An interesting analysis of language use by Bollen and colleagues (2021) has shown that in recent decades there has been a ‘surge in prevalence’ of written markers of cognitive distortions (cognitive distortions are associated with depression and internalising disorders). This suggests that there has been a shift towards the types of thinking associated with such disorders.
The abstract reads:
‘Individuals with depression are prone to maladaptive patterns of thinking, known as cognitive distortions, whereby they think about themselves, the world, and the future in overly nega- tive and inaccurate ways. These distortions are associated with marked changes in an individual’s mood, behavior, and language. We hypothesize that societies can undergo similar changes in their collective psychology that are reflected in historical records of language use. Here, we investigate the prevalence of textual markers of cognitive distortions in over 14 million books for the past 125 y and observe a surge of their prevalence since the 1980s, to levels exceeding those of the Great Depression and both World Wars. This pattern does not seem to be driven by changes in word meaning, publishing and writing standards, or the Google Books sample. Our results suggest a recent societal shift toward language associated with cognitive distortions and internalizing disorders.‘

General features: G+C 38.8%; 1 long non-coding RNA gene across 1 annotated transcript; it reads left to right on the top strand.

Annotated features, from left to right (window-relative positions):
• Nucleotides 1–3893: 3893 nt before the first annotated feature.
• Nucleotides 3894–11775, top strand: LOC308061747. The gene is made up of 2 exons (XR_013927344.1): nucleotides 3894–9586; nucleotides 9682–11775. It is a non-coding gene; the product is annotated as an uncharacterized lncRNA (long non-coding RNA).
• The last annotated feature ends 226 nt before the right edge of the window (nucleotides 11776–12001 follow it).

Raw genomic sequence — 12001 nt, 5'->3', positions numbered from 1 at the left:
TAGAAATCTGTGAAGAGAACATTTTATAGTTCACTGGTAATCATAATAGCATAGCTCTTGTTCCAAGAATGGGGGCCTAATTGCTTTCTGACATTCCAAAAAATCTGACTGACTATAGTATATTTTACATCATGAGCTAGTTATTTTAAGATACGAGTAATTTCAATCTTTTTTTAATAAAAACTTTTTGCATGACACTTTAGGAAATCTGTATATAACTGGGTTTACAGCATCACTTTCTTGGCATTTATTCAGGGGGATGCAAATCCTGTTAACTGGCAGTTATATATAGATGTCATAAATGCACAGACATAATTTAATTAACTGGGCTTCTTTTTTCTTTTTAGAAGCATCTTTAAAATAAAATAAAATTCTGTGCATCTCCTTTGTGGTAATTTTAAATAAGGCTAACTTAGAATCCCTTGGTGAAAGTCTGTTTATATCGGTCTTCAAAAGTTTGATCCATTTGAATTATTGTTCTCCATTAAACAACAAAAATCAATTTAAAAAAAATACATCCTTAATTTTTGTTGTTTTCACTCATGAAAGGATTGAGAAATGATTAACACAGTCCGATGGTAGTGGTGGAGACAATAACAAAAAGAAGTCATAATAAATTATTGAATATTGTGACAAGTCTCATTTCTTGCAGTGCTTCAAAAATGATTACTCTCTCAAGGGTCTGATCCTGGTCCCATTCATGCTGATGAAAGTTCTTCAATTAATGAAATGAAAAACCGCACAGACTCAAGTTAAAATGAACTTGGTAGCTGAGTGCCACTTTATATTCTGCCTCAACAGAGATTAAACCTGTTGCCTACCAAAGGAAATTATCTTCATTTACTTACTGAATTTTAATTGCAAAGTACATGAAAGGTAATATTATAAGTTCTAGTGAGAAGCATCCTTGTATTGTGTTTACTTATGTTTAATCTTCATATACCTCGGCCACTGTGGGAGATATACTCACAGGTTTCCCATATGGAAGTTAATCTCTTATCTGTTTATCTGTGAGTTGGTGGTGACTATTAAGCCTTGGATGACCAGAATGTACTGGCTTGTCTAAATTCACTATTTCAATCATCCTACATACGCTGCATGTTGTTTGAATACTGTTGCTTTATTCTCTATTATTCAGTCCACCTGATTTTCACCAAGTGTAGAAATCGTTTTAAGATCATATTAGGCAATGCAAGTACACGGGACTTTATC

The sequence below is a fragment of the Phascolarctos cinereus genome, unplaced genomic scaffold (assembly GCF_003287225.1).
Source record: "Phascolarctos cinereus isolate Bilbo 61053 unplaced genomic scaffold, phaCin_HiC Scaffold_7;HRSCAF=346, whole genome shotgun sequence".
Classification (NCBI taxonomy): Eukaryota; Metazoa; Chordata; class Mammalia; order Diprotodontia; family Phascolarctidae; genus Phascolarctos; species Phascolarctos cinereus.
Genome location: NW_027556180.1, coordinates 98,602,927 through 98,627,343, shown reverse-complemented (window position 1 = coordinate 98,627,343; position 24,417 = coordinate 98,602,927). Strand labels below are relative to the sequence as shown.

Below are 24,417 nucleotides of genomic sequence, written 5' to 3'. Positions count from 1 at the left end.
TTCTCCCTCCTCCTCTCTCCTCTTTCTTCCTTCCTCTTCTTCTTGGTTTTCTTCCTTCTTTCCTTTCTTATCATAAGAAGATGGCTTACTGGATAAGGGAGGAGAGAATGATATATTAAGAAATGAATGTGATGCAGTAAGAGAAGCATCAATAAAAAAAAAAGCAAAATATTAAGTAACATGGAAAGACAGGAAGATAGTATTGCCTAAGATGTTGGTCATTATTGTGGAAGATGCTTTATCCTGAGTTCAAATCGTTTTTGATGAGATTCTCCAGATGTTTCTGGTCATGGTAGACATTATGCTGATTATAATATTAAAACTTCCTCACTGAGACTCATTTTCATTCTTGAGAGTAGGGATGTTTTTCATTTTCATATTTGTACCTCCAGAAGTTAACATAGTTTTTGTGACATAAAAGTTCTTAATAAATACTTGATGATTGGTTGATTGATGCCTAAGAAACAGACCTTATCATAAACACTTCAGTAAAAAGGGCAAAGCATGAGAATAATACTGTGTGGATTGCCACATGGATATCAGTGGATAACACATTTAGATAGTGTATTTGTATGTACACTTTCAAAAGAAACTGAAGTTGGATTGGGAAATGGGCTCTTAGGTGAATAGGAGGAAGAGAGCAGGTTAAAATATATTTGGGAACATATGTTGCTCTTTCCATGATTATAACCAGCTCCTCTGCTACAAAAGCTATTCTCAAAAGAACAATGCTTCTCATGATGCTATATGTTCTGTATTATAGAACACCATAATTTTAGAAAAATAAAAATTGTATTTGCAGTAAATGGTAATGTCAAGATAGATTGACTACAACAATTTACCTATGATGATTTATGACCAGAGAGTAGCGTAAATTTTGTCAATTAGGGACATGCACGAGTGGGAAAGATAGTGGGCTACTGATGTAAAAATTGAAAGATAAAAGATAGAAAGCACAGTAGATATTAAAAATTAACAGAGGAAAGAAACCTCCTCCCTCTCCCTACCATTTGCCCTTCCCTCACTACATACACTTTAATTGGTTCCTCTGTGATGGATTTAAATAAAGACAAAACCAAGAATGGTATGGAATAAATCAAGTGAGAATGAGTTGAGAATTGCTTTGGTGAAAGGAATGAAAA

The full study can be found here: https://www.pnas.org/content/pnas/118/30/e2102061118.full.pdf